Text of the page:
Tuesday, October 09, 2018

The Venezuelan opposition reaches the deep end: part 1

There is a new crisis of "to vote or not to vote". And the opposition is falling into the same self destructive behaviors, opening the way for the final political push of chavismo. Which does not mean that Maduro will last, the economy is tanking. What I am talking about is a new self destruction episode of the opposition leaving no other option than a chavista replacing Maduro. Maybe.

Yet this time around the reasons are not the same, nor are the stakes as they happened in the last three elections.  The worse of the current mess is that we are already tearing each other over an election that not only has not been convoked but may never be.  Let's review the situation in this first installment, letting for the next one a possible opposition strategy that shall not happen.

In July 2017 the regime "elected" through a rigged system, illegally, a constituent assembly boycotted by ALL opposition. Needless to say that not only the results to the ANC were clearly inflated but the new assembly had ZERO dissenter.  Since then the ANC has seldom gathered, only to vote the occasional decree to bypass the constitutional role of the National Assembly.  That is, the regime has been ruling as a dictatorship, pure and simple.  But that is not all, we have had no wind of the "debate" for a new constitution. The discussions have been led in secretive groups, with an occasional leak or statement to test the opinion reaction. The only thing we "know" is that a constitutional draft will be ready by December. The ratification has been hinted to take place through a referendum but the ANC may decide otherwise. Who would stop them? International opinion, for one, seems to slide easy over these guys.

And yet the regime has not been making any progress on the international front. We can add now a formal request for investigation for crimes against humanity perpetrated by the regime, at the ICC.  The time lapse is irrelevant here: no serious country can make business with a government under such an accusation until it is either exonerated or condemned.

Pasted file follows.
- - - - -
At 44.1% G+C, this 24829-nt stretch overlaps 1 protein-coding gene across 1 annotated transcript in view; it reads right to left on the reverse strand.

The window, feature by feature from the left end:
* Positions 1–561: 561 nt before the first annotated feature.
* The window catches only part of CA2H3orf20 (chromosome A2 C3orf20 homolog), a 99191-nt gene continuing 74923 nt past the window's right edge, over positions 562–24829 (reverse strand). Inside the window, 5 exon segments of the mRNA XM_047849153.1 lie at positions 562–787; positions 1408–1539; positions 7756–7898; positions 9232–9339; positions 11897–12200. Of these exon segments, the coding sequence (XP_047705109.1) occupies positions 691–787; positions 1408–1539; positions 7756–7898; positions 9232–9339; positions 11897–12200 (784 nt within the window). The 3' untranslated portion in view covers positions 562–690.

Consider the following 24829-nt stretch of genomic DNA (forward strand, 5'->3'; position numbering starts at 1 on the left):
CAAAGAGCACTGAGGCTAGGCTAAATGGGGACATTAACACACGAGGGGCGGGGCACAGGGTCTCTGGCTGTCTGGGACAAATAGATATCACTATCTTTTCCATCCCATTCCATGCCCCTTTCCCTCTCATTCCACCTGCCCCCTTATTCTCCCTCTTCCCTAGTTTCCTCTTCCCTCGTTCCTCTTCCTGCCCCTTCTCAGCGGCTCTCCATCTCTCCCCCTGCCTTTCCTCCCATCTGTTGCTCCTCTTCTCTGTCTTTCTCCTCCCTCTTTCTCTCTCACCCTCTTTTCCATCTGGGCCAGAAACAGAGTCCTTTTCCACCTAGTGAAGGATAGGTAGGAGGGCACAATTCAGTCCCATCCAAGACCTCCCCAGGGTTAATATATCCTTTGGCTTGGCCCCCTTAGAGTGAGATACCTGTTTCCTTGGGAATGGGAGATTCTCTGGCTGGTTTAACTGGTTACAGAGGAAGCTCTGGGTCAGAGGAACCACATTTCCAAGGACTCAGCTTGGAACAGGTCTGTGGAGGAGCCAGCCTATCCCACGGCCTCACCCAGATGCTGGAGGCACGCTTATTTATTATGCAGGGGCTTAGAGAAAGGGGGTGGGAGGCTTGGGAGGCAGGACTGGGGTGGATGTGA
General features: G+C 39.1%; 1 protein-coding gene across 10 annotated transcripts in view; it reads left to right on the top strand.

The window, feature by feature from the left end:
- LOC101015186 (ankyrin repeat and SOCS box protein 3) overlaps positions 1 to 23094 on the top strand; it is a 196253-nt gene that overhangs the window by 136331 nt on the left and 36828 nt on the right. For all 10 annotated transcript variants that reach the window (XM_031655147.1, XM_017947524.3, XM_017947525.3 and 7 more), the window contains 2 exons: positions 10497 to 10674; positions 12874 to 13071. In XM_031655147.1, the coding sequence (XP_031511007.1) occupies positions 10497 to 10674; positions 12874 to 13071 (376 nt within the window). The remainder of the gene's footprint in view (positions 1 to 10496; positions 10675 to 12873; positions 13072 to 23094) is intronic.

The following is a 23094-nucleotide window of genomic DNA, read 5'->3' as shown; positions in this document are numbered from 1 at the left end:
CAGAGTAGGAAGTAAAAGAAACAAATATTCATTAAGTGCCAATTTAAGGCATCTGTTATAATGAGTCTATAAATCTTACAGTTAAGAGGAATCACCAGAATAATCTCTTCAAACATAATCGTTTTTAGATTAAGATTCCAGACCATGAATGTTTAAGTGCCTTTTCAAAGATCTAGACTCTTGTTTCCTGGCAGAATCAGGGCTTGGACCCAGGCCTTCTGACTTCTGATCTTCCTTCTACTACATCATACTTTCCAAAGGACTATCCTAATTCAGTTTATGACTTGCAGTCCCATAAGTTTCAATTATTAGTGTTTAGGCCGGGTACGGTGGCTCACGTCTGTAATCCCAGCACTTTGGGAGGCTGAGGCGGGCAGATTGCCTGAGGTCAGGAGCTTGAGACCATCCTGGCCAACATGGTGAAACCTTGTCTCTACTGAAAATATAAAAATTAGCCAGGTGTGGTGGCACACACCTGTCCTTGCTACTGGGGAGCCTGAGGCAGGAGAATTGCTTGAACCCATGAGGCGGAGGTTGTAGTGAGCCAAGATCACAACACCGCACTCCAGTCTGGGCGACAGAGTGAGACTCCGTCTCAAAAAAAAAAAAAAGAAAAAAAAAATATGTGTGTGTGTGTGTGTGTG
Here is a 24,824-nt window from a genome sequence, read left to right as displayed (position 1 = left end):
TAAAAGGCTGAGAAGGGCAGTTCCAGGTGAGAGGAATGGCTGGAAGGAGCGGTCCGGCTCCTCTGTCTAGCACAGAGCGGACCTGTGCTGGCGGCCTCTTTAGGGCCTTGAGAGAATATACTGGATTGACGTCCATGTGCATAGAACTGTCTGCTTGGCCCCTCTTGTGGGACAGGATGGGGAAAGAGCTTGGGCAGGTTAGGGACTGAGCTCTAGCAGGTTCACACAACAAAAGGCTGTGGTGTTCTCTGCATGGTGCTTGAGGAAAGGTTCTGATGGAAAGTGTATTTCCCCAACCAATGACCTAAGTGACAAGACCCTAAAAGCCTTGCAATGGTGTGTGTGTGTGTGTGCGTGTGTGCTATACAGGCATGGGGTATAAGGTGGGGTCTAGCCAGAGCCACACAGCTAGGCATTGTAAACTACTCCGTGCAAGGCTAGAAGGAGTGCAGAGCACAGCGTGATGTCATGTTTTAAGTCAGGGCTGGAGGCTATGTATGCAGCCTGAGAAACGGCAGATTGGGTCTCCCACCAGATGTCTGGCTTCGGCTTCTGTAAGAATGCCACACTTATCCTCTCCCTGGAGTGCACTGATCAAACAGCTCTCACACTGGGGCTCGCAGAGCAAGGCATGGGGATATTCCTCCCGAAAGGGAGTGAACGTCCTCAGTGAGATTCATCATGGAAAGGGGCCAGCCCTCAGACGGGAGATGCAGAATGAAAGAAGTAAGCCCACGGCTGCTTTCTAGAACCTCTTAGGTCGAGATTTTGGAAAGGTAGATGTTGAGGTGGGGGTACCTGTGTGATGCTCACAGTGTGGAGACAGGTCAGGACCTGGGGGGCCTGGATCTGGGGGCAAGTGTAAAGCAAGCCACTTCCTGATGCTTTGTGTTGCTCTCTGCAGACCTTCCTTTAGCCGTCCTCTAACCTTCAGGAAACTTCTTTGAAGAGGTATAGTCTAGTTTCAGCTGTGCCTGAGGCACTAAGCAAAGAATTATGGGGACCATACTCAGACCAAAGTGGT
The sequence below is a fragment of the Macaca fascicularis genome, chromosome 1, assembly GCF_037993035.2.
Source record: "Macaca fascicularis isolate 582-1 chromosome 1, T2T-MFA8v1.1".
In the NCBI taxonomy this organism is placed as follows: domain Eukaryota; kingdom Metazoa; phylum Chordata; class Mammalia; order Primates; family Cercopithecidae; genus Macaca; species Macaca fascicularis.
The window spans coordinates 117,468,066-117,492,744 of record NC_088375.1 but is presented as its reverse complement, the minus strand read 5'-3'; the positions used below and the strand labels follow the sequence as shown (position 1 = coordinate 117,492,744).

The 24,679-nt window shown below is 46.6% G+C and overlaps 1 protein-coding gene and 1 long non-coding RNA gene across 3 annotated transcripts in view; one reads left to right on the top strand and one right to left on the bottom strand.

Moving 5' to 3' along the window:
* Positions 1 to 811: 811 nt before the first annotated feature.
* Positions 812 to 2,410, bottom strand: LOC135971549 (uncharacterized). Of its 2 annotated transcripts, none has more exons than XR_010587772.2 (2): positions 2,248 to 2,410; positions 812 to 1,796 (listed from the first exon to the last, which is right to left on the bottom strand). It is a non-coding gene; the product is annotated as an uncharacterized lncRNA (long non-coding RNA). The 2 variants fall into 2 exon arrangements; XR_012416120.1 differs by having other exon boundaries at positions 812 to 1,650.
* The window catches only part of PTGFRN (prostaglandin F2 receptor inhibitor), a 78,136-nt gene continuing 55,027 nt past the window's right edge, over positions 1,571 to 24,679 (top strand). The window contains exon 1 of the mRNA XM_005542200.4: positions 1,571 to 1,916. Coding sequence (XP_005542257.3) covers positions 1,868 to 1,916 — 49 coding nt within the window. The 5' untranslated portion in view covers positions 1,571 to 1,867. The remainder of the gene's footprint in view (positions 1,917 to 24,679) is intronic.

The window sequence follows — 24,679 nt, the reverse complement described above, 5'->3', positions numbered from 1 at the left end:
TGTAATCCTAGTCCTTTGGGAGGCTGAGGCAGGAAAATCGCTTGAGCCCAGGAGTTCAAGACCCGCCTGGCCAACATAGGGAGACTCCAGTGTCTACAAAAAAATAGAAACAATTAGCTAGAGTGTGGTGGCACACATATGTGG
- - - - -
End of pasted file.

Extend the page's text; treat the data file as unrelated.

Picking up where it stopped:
Why the regime is pursuing that charade, besides the desire to annul the opposition once and for all?  If a new constitution is voted by the people, then all the "illegality" of the past two years is sort of erased. The regime's hope is that some of the international critics will start wavering in their condemnation.  In the end it will not work for the regime since they seem not to understand that they are considered to be criminals and that no constitution will wash that away.  But the regime has a strong survival will and only cares about having enough recognition to survive another day.

The regime may take the risk to hold a referendum (that they could well win with minor cheating) because that is the only way to make it more palatable for some to support Maduro again. In an era of Orbans and Savinis, all is possible, though the apparently definite loss of Brasil is kind of a nasty wrench thrown in for Maduro mechanics.

Considering that the strategy of the opposition should be a no brainier. The election is not about personalities, it is about a simple yes or no and a united opposition could muster the electoral force to win and control the validity of the results. But it seems it will not happen.